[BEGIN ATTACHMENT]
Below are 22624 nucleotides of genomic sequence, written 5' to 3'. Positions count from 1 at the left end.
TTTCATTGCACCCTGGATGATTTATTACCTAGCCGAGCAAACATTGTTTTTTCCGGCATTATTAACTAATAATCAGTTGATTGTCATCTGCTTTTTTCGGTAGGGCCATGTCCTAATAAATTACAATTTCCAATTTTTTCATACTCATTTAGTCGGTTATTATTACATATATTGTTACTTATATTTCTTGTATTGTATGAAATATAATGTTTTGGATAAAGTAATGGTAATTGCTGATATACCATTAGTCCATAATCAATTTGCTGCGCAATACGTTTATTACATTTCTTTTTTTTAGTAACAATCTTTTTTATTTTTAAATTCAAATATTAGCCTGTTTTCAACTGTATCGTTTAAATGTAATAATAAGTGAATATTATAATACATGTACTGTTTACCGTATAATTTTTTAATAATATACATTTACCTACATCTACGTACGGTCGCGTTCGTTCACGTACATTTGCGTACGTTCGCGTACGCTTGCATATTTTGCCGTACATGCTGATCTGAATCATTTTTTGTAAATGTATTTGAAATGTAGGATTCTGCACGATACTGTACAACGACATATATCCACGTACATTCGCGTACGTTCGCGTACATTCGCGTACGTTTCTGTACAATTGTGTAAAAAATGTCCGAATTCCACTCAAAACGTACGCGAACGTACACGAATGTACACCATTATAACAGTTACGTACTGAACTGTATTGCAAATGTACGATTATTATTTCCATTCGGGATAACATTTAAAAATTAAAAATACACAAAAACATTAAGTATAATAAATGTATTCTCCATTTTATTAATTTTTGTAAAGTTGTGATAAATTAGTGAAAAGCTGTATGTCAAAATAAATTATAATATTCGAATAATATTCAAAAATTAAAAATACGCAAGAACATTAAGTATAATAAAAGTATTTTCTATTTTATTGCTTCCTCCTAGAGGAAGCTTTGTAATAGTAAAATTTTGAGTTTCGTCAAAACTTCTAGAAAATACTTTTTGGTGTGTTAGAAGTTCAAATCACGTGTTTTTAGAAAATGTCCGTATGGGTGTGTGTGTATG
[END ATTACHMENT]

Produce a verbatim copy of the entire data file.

Below are 22624 nucleotides of genomic sequence, written 5' to 3'. Positions count from 1 at the left end.
TTTCATTGCACCCTGGATGATTTATTACCTAGCCGAGCAAACATTGTTTTTTCCGGCATTATTAACTAATAATCAGTTGATTGTCATCTGCTTTTTTCGGTAGGGCCATGTCCTAATAAATTACAATTTCCAATTTTTTCATACTCATTTAGTCGGTTATTATTACATATATTGTTACTTATATTTCTTGTATTGTATGAAATATAATGTTTTGGATAAAGTAATGGTAATTGCTGATATACCATTAGTCCATAATCAATTTGCTGCGCAATACGTTTATTACATTTCTTTTTTTTAGTAACAATCTTTTTTATTTTTAAATTCAAATATTAGCCTGTTTTCAACTGTATCGTTTAAATGTAATAATAAGTGAATATTATAATACATGTACTGTTTACCGTATAATTTTTTAATAATATACATTTACCTACATCTACGTACGGTCGCGTTCGTTCACGTACATTTGCGTACGTTCGCGTACGCTTGCATATTTTGCCGTACATGCTGATCTGAATCATTTTTTGTAAATGTATTTGAAATGTAGGATTCTGCACGATACTGTACAACGACATATATCCACGTACATTCGCGTACGTTCGCGTACATTCGCGTACGTTTCTGTACAATTGTGTAAAAAATGTCCGAATTCCACTCAAAACGTACGCGAACGTACACGAATGTACACCATTATAACAGTTACGTACTGAACTGTATTGCAAATGTACGATTATTATTTCCATTCGGGATAACATTTAAAAATTAAAAATACACAAAAACATTAAGTATAATAAATGTATTCTCCATTTTATTAATTTTTGTAAAGTTGTGATAAATTAGTGAAAAGCTGTATGTCAAAATAAATTATAATATTCGAATAATATTCAAAAATTAAAAATACGCAAGAACATTAAGTATAATAAAAGTATTTTCTATTTTATTGCTTCCTCCTAGAGGAAGCTTTGTAATAGTAAAATTTTGAGTTTCGTCAAAACTTCTAGAAAATACTTTTTGGTGTGTTAGAAGTTCAAATCACGTGTTTTTAGAAAATGTCCGTATGGGTGTGTGTGTATG